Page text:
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August 02, 1942 - Image 1

Resource type:
Michigan Daily, 1942-08-02

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WC eather s
Scattered Thundershowers



4 it

'U' Pension Plan
Is Good Mlove ..


2:15 A.M. FINAL

RAF Strikes
At Duesseldorf
In Smashing
Bombing Raid
German Industrial Center
Scourged By Two-Ton
Explosives; 31 British
Planes Lost In Attack
Fires Still Burning
On Following Day
By The Associated Press
LONDON, Aug. 1.-The RAF
scourged the Rhineland munitions
city of Duesseldorf last night with
150 two-ton block-buster bombs and
a great weight of other explosives
and incendiaries in, a concentrated
50-minute attack probably without
destructive precedent in aerial war-
The usually reserved Air Ministry
announced the raid was made in very
strong force and added that the
deluge of destruction was a "cease-
less rain" of bombs and fire-setters.
Fires Still Burn
Smoke billowed up almost four-
fifths of a mile from the industrial
plants crushed under the weight of
the two-tonners and daylight re-
connaissance found fires still burn-
ing in the city of 350,000 population
in mid-day.
The number of planes was not
specified beyond the mention of a
great number of 4-motored Lancas-
ter bombers as well as a great force
of all other types of heavy and medi-
um bombers.
But from the announced loss of
31 British planes it can be guessed
that there were hundreds partici-
pating, perhaps somewhere between
500 and 1,000.
Defenders Confused
Duesseldorf is heavily defended
against air attack, being a Nazi arse-
nal of prime importance, but the
ground gunners and searchlight
crews were confused by the unprece-
dented momentum of the bombing,
the Air Ministry said.
",Hundreds of searchlightscame on
at once and the sky was filled with
bursting shell," said the official ac-
"To overcome such opposition it
was necessary that bombs should
fall in a ceaseless rain. They did.
"Fires sprang up quickly as bombs
were dropped and above them were
columns of smoke up to4,000 feet."
Pelley To Take
Stand Monday
In own defense

2,200 Students Needed
To Fill Reserve Quotas
Only 206 University Men Enrolled In Army Corps;
DelayedJoining Threatens Congestion In Fall

Russians Retreat Into Caucasus
As Nazis Threaten To Cut Soviet
'Communications With Stalingrad

With 206 University men already
enlisted in the newly-opened Army
Enlisted Reserve Corps on campus,
the University yesterday announced
that approximately 2200 more must
be enlisted to fill the quota set by the
government and urged all to enlist at
once to avoid trouble in the fall.
Enlistments in the Reserve Corps
enable students who mect the neces-
sary requirements to remain in
school until they finish their college
The quota is made up of 960 first-
Charge .denied
BY l%-Interlochen

year men, 740 second-year men, 450
third-year men and 250 fourth-year
men. After this year, only freshmen
will be allowed to enlist in the spe-
cially-created corps.
While announcing that the rate of
present enlistments is seven men per
day, the University wants to avoid
any congestion which might develop
when students return to campus for
the fall term.
Enlistments have no course re-
quirements except that under the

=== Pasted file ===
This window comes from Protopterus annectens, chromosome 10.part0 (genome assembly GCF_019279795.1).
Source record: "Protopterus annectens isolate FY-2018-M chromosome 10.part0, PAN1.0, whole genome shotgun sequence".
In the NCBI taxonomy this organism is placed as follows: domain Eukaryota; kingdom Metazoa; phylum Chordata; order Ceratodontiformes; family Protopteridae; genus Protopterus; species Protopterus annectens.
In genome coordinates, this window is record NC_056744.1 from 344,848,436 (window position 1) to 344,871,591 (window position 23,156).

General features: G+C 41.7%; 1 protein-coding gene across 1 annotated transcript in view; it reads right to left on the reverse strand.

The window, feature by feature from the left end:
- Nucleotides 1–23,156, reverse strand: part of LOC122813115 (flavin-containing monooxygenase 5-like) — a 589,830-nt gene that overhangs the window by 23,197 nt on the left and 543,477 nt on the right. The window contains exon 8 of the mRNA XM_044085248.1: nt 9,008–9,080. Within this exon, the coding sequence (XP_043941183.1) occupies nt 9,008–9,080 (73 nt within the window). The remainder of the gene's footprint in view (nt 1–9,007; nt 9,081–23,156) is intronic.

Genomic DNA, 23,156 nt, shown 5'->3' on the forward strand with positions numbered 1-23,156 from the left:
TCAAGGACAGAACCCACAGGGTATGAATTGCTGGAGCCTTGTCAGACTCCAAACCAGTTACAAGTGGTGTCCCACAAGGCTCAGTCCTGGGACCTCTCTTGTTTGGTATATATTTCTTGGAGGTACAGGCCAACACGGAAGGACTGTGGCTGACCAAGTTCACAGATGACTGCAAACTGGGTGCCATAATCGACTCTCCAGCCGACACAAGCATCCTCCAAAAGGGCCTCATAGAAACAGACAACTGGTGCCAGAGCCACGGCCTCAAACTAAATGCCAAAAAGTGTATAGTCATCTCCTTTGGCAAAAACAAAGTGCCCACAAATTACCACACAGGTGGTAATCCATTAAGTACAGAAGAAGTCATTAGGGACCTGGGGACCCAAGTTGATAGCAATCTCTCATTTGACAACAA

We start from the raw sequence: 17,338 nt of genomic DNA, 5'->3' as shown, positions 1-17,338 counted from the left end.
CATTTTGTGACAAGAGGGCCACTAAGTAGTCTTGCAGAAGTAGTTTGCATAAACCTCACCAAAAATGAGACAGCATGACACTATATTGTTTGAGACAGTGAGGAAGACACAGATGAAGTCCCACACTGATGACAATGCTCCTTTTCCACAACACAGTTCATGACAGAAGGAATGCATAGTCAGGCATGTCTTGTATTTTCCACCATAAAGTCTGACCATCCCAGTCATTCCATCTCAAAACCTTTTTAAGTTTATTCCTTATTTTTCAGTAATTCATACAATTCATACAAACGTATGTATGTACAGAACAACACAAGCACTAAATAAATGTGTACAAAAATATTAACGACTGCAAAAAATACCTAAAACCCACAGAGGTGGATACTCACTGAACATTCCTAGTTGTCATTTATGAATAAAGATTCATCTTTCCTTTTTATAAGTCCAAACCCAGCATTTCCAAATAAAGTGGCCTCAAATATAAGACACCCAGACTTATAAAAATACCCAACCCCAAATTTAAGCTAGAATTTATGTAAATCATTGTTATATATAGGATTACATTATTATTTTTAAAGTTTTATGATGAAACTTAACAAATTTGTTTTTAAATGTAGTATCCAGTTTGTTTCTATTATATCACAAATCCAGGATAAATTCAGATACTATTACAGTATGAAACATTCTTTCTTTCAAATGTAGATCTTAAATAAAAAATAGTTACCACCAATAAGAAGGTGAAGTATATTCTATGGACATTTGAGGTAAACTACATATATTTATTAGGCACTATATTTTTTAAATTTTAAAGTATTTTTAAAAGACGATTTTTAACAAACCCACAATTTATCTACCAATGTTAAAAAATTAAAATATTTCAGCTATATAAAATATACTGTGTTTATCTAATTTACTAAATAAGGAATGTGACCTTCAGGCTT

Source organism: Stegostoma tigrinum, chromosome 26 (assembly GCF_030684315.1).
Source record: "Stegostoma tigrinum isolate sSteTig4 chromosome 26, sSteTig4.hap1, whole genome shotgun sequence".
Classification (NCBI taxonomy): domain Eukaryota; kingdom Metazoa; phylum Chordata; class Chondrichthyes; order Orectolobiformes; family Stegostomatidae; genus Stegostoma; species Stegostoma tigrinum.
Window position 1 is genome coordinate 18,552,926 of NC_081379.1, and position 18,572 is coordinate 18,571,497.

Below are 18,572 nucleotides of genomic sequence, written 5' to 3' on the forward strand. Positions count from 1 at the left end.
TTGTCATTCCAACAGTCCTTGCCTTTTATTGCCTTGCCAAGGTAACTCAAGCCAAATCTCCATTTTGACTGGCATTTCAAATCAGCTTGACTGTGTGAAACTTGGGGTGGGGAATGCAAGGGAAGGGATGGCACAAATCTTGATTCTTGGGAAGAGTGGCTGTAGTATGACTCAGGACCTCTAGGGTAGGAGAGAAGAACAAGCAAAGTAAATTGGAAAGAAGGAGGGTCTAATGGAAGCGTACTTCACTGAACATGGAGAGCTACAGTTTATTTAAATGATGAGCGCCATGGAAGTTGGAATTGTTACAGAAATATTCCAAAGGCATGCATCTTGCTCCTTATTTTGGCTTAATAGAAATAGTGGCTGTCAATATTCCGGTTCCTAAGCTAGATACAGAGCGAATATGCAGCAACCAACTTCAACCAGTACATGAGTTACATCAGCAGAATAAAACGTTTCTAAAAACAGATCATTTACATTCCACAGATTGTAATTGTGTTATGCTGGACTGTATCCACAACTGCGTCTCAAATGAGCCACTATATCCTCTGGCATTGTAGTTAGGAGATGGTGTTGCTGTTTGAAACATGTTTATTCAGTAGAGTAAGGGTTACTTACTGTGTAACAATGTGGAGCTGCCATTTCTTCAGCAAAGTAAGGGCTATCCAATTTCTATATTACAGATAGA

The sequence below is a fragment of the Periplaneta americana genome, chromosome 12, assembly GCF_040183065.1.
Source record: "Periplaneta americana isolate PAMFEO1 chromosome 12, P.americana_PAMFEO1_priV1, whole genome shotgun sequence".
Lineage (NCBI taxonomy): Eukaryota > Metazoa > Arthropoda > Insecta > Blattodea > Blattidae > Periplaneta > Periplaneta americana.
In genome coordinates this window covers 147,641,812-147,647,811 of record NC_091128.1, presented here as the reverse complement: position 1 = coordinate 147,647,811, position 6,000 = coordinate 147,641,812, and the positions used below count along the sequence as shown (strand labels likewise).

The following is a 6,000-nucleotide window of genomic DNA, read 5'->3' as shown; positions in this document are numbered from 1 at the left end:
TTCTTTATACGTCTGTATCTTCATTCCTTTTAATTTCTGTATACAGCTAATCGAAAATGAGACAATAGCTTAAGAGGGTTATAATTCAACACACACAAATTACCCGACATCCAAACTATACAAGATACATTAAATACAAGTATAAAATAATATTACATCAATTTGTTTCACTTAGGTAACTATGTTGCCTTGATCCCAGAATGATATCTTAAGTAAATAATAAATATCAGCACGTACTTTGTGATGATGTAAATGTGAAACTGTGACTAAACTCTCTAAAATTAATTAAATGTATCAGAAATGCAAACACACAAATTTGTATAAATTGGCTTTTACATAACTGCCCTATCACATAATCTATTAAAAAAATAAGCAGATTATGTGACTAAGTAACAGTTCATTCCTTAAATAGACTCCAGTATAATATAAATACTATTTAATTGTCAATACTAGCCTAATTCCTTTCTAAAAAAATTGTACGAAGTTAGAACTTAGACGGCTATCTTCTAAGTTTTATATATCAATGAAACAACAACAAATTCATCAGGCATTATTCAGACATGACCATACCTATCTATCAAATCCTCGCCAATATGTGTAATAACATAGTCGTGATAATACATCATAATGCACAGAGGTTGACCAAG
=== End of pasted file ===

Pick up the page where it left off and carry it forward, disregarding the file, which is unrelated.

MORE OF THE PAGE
Board of Regents' ruling all enlisted
men will be required to enroll in the
University physical hardening pro-
gram, compulsory for all male stu-
dents attending the University in the
Men Are Eligible
Applications to the program-head-
ed jointly by the University War
Board and the ROTC-can be made
by all men except those enrolled in
the advanced ROTC at Room 1009
Angell Hall. Applicants will be in-
terviewed and if accepted will be given
application papers. They will also be
advised of legal, scholastic and citi-
zenship requirements before they are
interviewed at the ROTC office and
given a physical examination.
Freshmen and sophomores who en-
list now will be asked to take a quali-
fying examination during their sec-
ond year, but juniors and seniors are
If any freshman fails the qualify-
ing examination, he will be drafted
into active duty in the Army. If any
student who is enlisted drops out of
school, he will also be drafted.
Possible Deferments
Students who are concentrating in
some special field may not be called
by the government. However, the
University advised them to ask their
local draft boards for an immediate
deferment on the basis of vital train-
ing for the war effort.
If the draft deferment is granted,
it would not be necessary to enroll in
the special Enlisted Army Reserv a
Corps. If the draft deferment is not
granted, the University urges imme-
diate enlistment in the new program.
Although men enlisted in the pro-
gram will not be officers after they
graduate, they will be allowed to
state their preference for a particu-
lar branch of the service without
Army obligation to place them ac-
cording to their wish.
However, students will be eligible
for officer's training on the same ba-
sis as a selectee after they graduate.
Russian Film
To Be Shown

FDR Ma Be Granted Power
To Assigvn Work men To jobs
Bill Would Be Aimed At Providing Total Mobilization
Of All Human Resources Behind War Effort

German Onslaught Met By Strong
Resistance In All Sectors
Associated Press Correspondent
MOSCOW, Aug. 2 (Sunday).-German troops fanning out into the
western Caucasus have reached the Salsk and Kushchevka areas, 75 and 50